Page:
'Why do you make me walk across the rocks, I might fall!'

'Don't worry, we'll help you to climb up. We won't throw you, you are not a dog.'

 

They follow all the waterholes of the creek that goes through the rocks. At Mount Brakley, Pawu, the country of the Rain Dreaming, they settle for a while. Kangaroo's wives have taken him to the country of their own Dreaming. All day long they go hunting with their grown-up children, leaving their husband in the care of his grand-children.

 

 

Coming back

 

One day the women decide to take Kangaroo back to his country. They cross the mulga acacia trees country. Once again the old man becomes impatient.

'Take me to my country!'

'But that's what we are doing, we are going back for good.'

'Then let's have a rest, I'm tired!'

'We can't stop here, there is no water.'

'You don't think of the children, they will die of thirst in this sun!'

'The children are fine, they can walk. But you are talking too much!'

'Take me back to my country!' Kangaroo repeats endlessly.

'We are getting closer to your country.'

'Well then, find some game. Don't be angry with me, feed me!'

 

The wives catch some meat but the old blind man is feeling more and more homesick. 

'Where are you taking me?' asks Kangaroo.

'We are taking you to your country as you wanted. We stopped to sleep but there is no water to refresh you.'

'That's it. You are angry with me and the children. You don't love them any longer. You are trying to get us burnt by the sun!'

'The children don't complain at all but you exaggerate! We'll put you in the shade and we'll leave tonight.'

 

In the evening they are getting ready to leave.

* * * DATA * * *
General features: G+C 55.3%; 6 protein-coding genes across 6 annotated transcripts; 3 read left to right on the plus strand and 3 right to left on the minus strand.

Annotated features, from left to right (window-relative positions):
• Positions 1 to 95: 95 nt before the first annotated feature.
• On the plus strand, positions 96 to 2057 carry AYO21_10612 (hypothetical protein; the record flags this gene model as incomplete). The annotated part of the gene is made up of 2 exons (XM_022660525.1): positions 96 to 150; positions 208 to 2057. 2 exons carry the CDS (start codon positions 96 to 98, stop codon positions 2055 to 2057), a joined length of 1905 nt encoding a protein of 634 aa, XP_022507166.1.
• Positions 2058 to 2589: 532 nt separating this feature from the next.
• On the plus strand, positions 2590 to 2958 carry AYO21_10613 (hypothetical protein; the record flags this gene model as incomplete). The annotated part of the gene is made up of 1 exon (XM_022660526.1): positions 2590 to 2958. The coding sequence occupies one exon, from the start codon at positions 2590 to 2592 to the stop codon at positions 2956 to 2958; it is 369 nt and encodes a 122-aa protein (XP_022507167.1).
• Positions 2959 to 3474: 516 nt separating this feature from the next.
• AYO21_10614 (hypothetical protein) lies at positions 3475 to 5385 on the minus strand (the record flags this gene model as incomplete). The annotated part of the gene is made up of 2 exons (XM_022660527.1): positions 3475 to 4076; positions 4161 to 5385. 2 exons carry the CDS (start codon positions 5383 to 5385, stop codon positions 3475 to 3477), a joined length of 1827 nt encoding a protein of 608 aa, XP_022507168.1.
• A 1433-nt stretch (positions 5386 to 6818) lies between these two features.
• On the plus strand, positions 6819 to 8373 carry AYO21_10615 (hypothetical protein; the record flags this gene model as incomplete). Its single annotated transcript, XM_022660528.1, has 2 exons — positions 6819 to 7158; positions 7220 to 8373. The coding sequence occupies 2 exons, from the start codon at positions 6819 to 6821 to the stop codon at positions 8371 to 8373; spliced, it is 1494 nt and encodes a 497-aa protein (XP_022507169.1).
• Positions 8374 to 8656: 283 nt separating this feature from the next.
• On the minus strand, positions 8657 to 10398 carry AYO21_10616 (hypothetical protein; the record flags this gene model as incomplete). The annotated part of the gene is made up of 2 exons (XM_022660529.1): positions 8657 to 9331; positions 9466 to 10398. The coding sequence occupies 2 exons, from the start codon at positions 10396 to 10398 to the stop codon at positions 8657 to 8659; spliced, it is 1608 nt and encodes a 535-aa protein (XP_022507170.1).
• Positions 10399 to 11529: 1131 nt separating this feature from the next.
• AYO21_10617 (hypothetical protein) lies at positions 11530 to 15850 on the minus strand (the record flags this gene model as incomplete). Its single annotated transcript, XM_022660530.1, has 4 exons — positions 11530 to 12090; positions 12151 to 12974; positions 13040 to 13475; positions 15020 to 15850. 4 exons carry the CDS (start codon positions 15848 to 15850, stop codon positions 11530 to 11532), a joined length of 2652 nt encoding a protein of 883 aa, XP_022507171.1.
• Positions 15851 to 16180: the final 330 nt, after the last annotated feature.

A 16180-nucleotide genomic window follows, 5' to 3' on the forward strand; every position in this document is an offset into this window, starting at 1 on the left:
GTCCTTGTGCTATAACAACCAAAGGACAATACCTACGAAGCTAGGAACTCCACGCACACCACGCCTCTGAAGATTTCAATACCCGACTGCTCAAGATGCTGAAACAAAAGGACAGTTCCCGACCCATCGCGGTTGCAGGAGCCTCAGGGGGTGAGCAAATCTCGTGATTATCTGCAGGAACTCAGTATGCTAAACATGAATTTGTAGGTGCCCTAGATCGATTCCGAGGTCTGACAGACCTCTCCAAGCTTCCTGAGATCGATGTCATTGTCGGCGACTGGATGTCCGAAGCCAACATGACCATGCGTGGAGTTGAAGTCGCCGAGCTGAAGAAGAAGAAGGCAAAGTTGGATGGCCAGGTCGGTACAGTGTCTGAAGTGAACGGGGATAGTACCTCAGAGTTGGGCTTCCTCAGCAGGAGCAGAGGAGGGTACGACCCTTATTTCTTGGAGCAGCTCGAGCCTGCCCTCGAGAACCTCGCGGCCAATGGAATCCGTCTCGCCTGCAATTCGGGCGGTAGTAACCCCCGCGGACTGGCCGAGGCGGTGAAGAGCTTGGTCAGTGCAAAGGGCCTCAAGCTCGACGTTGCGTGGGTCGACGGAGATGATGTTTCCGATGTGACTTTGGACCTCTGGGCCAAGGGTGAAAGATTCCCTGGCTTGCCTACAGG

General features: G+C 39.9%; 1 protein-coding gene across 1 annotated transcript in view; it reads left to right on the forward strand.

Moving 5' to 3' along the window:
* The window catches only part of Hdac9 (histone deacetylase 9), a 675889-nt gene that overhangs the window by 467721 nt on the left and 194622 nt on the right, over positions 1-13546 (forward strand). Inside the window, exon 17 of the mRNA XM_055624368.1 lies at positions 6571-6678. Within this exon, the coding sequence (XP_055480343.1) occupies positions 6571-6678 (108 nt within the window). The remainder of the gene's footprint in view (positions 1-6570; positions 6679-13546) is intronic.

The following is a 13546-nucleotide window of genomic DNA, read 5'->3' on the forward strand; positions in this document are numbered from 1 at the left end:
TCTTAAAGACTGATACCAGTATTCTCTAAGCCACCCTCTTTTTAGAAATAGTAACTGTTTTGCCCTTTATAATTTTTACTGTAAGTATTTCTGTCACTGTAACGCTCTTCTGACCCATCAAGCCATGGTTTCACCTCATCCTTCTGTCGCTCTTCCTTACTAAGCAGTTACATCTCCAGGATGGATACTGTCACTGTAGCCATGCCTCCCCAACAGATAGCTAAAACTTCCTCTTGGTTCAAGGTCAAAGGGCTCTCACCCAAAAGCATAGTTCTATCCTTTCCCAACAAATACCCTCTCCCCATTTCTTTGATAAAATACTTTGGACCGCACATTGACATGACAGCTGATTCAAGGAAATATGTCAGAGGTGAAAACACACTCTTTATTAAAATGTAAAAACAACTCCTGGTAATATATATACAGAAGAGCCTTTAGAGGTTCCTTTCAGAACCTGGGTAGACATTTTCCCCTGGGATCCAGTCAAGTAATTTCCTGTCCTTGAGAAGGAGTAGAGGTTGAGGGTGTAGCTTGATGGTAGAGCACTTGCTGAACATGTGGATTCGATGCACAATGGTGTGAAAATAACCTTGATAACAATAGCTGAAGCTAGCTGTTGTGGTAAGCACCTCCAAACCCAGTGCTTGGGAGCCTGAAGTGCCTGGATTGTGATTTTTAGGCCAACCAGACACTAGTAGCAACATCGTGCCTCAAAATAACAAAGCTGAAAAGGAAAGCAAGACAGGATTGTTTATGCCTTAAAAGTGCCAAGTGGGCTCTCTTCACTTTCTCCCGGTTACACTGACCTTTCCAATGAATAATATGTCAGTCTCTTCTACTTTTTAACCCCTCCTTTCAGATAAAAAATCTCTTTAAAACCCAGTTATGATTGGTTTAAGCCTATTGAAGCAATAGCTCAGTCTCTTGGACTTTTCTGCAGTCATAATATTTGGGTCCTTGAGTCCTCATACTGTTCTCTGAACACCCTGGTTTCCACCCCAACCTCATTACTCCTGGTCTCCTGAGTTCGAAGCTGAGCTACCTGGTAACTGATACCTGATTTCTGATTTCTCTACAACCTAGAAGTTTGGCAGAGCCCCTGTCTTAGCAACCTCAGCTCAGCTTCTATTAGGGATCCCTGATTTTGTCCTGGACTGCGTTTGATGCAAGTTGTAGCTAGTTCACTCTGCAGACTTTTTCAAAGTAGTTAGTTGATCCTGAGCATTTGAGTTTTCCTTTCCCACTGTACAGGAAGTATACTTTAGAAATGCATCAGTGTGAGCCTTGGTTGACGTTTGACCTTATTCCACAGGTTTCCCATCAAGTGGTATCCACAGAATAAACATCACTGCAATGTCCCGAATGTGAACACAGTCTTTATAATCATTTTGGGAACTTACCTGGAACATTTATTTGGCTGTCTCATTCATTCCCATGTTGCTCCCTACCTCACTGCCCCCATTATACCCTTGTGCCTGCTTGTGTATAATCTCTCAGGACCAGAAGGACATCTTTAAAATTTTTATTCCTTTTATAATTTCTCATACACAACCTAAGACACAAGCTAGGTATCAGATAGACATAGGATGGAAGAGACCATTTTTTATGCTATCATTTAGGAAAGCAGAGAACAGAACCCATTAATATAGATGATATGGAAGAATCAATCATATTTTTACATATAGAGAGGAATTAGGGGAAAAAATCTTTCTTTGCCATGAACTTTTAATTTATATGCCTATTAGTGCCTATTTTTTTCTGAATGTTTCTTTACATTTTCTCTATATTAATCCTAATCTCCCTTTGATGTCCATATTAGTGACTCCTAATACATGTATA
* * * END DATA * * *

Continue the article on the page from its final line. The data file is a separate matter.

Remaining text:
'We'll walk straight on and stop halfway,' the women explain.

'But there won't be any water!'

'Too bad, you are too homesick!'

'No,' objects a son, 'we have to find some water for our father.'

 

So, they make a new detour to find some water. Kangaroo moistens his whole body and lies down in the shade, sick from the sun. 

'Do you want to stay here?' ask the wives.

'Yes, you can go hunting. The little ones will take care of me.'

'Go, I'll look after him,' says a son.

 

They come back, their arms full of food.

'Here is goanna meat, yams and yawakiyi black plums, have a good feed, we are going to continue our journey!'

'I am really weak, you have taken me too far. I want to go straight back now!'

 

'Did you eat enough old man?' asks a son.

'I had enough. But your mothers are driving me crazy walking all the time, I am going to tell them what I think!'

'Let's go!'

'OK, OK. But walk slowly, don't forget that I am blind!'

'We'll guide you, we'll stay close to you,' say all the children.

'We'll lead you across the rocks, don't say anything, stay quiet, otherwise you might fall,' says a wife.

'You have to guide me over the plain, not in the rocks!'

 

So they make another detour to avoid the rocks. They cross the dunes, slowly climbing up and down over the uneven ground which has been formed by the streaming water of the rain season.

'We have led you over clear ground, are you satisfied?' asks one wife.

'Yes, yes, that's fine. But where is my country?'

'We are getting there.'

'When will we be there?'

'Wait till tomorrow. It's no good to ask like that. We'll lead you there, don't worry.'